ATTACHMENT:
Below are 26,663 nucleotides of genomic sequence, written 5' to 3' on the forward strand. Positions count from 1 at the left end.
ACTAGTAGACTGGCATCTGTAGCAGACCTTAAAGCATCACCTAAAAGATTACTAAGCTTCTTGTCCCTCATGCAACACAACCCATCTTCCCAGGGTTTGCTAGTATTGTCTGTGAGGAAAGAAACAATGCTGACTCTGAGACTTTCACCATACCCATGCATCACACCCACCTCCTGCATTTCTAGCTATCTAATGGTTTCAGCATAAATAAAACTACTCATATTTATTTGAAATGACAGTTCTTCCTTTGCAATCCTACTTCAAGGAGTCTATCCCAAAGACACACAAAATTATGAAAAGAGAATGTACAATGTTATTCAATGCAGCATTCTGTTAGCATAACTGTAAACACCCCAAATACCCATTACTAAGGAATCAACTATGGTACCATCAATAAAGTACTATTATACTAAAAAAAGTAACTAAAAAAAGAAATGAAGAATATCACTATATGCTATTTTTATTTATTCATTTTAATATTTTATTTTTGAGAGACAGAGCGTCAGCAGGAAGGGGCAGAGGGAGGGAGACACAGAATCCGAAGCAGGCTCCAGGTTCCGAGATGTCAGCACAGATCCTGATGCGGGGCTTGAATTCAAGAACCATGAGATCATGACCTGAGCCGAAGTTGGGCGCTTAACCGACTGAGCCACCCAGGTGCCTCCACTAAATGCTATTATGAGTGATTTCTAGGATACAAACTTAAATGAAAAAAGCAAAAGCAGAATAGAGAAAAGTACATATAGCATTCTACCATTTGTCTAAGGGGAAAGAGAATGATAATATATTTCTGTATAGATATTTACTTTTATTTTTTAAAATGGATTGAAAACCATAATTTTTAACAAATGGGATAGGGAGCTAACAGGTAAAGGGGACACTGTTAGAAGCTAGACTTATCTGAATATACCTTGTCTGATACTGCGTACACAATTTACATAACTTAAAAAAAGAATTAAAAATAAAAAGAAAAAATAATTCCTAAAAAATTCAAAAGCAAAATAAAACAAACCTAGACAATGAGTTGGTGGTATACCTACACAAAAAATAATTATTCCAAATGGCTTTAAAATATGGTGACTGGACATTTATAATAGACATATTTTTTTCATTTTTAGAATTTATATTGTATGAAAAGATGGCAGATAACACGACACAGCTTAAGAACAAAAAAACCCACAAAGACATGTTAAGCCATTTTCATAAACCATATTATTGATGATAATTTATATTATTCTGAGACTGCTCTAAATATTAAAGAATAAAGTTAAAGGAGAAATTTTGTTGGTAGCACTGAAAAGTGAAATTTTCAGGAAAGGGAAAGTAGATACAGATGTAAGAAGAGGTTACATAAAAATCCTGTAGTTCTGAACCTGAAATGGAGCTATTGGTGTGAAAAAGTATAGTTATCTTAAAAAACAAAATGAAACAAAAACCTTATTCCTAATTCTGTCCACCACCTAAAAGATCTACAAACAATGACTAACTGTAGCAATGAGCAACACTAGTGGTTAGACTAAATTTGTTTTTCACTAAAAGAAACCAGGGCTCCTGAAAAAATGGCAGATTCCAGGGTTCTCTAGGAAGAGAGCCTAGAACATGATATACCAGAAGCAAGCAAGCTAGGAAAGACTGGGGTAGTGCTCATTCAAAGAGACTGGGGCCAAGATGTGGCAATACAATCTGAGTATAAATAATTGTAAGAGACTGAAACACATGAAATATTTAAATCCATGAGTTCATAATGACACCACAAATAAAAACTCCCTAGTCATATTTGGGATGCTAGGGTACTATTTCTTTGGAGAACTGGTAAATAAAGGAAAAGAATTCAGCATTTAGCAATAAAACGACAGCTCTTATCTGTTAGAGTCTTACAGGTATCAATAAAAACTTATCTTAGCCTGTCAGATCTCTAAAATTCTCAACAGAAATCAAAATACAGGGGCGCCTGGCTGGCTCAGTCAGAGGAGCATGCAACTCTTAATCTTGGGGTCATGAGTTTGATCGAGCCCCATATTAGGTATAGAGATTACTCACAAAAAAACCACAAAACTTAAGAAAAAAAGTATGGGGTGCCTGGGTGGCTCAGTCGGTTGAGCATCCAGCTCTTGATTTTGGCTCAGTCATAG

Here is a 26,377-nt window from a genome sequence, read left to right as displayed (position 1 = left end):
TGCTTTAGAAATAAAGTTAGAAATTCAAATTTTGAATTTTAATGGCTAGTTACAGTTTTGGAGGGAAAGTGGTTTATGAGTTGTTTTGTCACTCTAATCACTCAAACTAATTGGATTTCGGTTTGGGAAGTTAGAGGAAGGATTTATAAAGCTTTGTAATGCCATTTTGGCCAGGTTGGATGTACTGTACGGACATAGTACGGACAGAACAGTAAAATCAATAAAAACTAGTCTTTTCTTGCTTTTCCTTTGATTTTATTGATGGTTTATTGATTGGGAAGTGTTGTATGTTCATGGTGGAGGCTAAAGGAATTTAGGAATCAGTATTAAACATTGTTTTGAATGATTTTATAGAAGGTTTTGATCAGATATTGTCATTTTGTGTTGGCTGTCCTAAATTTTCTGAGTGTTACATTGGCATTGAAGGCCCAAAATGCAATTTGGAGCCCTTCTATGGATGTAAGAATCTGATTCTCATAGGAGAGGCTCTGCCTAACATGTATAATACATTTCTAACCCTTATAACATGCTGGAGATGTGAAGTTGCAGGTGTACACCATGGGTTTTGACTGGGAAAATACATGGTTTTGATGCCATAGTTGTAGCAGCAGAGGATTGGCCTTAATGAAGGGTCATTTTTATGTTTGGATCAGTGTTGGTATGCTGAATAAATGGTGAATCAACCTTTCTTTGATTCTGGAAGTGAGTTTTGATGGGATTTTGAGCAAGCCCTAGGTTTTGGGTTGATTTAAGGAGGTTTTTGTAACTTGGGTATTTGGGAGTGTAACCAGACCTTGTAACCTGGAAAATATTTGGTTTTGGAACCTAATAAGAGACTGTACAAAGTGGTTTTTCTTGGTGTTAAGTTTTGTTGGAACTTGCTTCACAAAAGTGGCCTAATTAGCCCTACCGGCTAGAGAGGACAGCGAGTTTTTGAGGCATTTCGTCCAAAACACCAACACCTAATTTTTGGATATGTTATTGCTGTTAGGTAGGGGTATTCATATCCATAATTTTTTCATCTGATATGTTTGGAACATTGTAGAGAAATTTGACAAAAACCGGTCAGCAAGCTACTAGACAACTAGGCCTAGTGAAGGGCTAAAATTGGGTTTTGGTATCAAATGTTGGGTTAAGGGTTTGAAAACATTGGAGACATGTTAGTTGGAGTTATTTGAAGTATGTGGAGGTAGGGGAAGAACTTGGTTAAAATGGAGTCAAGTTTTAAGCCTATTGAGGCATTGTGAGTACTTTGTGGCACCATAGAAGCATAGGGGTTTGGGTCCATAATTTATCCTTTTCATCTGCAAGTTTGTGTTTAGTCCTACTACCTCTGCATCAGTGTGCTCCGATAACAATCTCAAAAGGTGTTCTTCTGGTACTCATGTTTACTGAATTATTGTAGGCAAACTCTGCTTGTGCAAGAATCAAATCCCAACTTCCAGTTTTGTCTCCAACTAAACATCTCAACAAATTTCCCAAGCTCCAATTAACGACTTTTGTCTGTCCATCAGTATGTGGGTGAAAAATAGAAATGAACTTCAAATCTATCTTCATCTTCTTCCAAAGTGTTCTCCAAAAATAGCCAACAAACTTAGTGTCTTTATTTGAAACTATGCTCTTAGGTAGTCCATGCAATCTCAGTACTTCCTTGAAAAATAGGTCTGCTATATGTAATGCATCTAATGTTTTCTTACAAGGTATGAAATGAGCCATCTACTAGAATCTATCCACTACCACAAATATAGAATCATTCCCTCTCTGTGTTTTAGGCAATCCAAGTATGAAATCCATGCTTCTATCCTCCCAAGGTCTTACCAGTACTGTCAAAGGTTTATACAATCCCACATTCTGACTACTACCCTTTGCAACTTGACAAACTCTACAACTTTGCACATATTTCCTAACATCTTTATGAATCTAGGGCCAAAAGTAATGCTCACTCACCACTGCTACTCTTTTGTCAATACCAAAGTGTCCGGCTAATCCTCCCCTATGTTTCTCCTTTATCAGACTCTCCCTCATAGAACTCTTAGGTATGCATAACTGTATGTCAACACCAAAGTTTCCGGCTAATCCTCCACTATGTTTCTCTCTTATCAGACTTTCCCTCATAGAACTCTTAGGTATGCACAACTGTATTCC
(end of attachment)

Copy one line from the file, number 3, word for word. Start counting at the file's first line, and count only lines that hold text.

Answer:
Here is a 26,377-nt window from a genome sequence, read left to right as displayed (position 1 = left end):